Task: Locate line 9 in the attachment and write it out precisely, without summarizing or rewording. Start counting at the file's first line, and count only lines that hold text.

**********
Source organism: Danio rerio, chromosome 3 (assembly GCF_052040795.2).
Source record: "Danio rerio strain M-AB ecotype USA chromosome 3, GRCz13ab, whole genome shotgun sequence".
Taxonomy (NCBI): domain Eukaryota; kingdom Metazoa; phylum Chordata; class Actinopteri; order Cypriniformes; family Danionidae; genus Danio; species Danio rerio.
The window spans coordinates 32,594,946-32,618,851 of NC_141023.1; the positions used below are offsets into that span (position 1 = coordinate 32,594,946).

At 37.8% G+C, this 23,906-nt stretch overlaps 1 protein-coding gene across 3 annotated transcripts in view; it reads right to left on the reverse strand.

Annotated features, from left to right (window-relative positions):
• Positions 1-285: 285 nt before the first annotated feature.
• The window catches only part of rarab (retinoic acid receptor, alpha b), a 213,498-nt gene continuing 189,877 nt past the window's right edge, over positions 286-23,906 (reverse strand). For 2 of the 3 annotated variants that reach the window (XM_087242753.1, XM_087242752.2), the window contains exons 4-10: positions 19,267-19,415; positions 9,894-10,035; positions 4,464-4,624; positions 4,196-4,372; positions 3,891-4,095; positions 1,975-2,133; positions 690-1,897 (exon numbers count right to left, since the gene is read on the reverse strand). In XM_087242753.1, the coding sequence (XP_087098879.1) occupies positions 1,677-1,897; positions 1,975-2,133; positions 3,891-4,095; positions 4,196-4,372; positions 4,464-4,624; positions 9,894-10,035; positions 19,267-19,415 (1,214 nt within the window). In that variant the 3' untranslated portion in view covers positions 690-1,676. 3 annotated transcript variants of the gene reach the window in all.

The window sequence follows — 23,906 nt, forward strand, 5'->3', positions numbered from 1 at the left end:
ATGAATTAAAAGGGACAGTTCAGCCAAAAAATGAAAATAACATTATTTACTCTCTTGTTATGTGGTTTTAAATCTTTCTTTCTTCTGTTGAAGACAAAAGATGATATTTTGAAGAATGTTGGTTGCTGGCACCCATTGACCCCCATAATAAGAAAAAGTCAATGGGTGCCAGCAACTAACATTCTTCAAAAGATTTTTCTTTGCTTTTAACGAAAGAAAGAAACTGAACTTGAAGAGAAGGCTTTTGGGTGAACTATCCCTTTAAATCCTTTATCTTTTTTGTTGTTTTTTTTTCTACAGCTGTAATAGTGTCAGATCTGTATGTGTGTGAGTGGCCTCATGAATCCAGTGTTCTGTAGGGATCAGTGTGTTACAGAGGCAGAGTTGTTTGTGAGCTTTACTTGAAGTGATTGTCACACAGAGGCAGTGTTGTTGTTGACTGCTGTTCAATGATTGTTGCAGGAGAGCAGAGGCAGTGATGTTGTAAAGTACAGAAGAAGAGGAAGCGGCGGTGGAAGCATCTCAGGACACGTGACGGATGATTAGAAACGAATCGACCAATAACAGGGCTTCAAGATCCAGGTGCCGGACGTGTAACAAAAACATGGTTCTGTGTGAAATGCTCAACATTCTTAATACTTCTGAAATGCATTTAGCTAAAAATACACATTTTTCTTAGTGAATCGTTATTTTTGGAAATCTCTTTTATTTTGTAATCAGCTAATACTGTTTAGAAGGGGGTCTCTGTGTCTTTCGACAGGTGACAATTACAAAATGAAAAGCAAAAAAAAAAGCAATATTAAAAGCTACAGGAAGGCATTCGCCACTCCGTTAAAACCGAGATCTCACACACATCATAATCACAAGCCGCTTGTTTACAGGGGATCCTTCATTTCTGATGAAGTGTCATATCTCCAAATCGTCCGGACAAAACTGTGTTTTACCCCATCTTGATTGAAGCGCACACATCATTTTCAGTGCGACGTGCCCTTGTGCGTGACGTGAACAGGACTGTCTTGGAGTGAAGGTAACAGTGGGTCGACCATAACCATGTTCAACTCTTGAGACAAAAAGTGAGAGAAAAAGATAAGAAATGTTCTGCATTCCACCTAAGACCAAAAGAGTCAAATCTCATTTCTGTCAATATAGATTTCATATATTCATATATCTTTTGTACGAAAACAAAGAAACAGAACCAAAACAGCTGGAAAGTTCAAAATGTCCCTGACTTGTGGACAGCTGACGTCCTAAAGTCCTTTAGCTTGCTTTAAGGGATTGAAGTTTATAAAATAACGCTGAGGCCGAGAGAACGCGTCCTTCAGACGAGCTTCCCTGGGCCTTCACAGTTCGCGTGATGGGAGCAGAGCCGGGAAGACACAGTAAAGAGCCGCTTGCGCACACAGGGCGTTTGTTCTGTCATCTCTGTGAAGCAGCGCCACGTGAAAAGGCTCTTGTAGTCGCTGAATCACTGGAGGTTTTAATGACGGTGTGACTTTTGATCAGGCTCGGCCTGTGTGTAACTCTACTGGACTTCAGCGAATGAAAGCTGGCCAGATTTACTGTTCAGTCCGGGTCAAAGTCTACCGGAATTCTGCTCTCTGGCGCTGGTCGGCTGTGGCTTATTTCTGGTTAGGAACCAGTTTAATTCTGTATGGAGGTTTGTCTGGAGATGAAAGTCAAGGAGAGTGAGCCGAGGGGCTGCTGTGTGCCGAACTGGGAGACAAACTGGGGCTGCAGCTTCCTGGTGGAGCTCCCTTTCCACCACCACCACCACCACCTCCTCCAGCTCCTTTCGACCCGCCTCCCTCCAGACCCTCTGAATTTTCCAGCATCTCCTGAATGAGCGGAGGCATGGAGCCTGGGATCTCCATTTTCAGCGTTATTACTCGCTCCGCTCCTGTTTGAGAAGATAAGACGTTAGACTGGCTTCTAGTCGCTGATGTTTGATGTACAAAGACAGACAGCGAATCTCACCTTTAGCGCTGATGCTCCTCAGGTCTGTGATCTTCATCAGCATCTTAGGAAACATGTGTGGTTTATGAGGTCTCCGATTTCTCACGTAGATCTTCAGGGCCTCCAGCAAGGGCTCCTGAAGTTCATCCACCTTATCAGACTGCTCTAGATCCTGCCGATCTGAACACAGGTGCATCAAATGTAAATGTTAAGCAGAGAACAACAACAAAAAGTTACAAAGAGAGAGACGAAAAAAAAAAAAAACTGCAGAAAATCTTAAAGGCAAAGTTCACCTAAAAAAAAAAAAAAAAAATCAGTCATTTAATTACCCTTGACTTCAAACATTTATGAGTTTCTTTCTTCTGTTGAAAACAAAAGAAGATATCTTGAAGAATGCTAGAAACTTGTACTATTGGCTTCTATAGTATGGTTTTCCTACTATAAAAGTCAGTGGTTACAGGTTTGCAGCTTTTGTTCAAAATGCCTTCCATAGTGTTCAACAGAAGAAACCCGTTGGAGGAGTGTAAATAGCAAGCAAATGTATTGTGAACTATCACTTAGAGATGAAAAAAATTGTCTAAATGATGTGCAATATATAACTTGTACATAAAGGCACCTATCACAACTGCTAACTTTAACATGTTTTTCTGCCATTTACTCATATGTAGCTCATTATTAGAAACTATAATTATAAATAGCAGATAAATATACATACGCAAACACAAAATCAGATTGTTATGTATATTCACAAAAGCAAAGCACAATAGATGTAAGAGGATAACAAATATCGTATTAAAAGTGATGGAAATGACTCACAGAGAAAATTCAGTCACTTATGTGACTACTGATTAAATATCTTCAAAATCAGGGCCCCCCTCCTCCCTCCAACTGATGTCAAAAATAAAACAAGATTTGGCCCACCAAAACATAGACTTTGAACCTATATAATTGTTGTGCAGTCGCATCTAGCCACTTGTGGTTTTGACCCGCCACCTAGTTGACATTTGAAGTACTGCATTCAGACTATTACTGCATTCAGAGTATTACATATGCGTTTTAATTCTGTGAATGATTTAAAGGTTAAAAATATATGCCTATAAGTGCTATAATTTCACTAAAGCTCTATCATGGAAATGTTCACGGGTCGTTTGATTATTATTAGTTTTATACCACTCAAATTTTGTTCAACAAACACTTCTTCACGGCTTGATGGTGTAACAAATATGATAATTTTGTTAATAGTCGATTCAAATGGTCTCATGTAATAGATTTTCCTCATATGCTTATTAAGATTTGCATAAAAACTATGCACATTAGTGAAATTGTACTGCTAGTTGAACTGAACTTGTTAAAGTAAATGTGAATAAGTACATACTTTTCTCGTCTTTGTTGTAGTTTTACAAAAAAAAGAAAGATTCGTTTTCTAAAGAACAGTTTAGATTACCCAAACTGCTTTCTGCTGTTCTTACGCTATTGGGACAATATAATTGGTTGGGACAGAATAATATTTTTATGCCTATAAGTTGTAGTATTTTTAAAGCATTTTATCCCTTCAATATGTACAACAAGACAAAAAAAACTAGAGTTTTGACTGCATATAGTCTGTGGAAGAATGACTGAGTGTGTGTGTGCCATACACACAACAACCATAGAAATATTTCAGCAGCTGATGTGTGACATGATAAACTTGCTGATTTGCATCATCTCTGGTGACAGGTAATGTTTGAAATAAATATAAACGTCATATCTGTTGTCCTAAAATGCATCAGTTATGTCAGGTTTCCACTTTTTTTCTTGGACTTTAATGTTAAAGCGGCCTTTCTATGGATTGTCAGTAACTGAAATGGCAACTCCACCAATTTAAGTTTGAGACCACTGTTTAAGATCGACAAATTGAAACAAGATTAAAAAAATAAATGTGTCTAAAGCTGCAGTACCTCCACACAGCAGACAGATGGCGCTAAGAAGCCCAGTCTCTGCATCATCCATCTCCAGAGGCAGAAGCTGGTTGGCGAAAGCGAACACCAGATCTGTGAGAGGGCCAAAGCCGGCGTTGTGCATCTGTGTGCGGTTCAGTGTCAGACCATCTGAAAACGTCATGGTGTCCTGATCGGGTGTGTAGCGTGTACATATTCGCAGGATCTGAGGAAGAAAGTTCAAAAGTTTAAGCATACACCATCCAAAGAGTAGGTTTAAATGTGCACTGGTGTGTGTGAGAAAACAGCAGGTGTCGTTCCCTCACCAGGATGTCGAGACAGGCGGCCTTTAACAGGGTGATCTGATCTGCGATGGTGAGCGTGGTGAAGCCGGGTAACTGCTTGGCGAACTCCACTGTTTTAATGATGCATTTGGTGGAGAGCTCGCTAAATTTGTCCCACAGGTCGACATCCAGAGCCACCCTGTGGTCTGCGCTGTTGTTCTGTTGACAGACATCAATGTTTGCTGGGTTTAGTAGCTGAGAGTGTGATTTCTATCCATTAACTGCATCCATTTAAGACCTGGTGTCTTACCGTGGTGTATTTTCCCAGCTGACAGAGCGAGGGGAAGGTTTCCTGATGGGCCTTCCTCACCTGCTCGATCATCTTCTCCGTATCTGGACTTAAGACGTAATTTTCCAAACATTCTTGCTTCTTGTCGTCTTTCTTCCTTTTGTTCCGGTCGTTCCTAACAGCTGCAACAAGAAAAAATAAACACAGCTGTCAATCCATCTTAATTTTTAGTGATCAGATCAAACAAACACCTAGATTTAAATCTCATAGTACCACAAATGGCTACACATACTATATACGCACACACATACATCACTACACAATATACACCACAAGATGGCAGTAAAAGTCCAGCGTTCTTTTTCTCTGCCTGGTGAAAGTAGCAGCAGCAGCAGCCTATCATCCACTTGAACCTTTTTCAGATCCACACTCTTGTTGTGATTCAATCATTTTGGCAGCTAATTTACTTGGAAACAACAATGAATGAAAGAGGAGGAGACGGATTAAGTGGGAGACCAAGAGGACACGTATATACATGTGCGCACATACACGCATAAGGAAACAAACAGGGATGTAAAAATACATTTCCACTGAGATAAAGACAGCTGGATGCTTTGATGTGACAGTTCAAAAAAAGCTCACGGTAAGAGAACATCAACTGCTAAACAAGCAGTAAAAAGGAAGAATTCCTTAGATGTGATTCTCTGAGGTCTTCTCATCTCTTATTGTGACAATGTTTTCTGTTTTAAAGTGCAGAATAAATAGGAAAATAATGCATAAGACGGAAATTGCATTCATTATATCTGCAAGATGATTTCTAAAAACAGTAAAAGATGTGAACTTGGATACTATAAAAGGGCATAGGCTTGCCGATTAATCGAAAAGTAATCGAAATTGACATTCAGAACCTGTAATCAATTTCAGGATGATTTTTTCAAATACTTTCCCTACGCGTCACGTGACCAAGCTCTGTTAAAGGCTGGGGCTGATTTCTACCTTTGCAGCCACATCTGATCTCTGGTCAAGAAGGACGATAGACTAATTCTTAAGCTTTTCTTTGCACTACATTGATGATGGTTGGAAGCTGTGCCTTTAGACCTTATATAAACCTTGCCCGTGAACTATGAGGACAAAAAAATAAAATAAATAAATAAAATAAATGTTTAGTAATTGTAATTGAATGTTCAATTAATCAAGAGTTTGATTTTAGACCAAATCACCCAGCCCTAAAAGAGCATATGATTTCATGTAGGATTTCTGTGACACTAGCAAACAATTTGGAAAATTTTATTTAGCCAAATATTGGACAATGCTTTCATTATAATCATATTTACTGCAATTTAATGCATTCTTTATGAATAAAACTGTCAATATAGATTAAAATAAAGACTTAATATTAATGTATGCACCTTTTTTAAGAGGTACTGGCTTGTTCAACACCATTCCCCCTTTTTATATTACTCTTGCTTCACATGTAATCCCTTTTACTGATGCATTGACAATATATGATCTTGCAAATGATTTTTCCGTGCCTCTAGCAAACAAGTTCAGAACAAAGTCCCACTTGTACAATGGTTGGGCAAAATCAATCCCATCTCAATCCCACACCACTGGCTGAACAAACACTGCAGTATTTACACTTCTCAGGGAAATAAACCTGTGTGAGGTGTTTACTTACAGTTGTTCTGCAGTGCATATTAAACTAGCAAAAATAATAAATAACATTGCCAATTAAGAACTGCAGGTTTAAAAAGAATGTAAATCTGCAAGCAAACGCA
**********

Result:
The window sequence follows — 23,906 nt, forward strand, 5'->3', positions numbered from 1 at the left end: